The biggest potential side effect of using calamine lotion for acne is skin irritation in localized areas. For those affected, this will look like a red and itchy rash that can spread into a larger allergic reaction.
How to Use Calamine Lotion for Acne
If you do choose to try calamine lotion for acne, Zeichner recommends using it as a mask to spot-treat. Due to the telltale pink hue, it’s best used at home (but do as you please, of course). In terms of makeup application, though, unlike more modern spot treatments, this isn’t one you can pop your concealer on top of, so we recommend applying before bedtime.
If the pink, drying consistency of calamine lotion is making you think of popular spot treatments like Mario Badescu’s Drying Lotion, you're right in that you'll find it in these bottles—however, these types of products also contain “a ton of other anti-inflammatory ingredients like sulfur, niacinamide, lycine, and vitamin E,” Marchbein says, explaining that it’s all of these ingredients together, not calamine alone, that makes it such a beloved product.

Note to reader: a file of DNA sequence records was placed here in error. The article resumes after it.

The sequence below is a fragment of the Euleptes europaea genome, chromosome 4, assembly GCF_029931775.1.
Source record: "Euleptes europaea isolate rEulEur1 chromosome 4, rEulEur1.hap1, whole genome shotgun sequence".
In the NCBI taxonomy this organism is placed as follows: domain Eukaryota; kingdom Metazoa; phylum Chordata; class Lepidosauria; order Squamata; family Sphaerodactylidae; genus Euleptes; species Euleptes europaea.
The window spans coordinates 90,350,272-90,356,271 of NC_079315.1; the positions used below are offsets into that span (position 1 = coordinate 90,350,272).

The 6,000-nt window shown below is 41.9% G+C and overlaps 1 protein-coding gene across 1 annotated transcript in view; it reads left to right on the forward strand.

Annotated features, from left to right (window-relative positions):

Products with Calamine Lotion
This clay helps soothe and firm skin while also having anti-aging benefits. It's a relaxing way to incorporate the ingredient into your routine.
Mario Badescu is a household name for a reason—particularly this Drying Lotion. Used as a spot treatment, it targets spots and blemishes without overwhelming skin, thanks to its inclusion of calamine lotion.
Dermatologists won't recommend calamine lotion as a first, second, or third line of defense (or reactive treatment) against acne, but they say it likely won’t hurt either. But in today's skincare landscape, there are simply better options. Let’s dive in.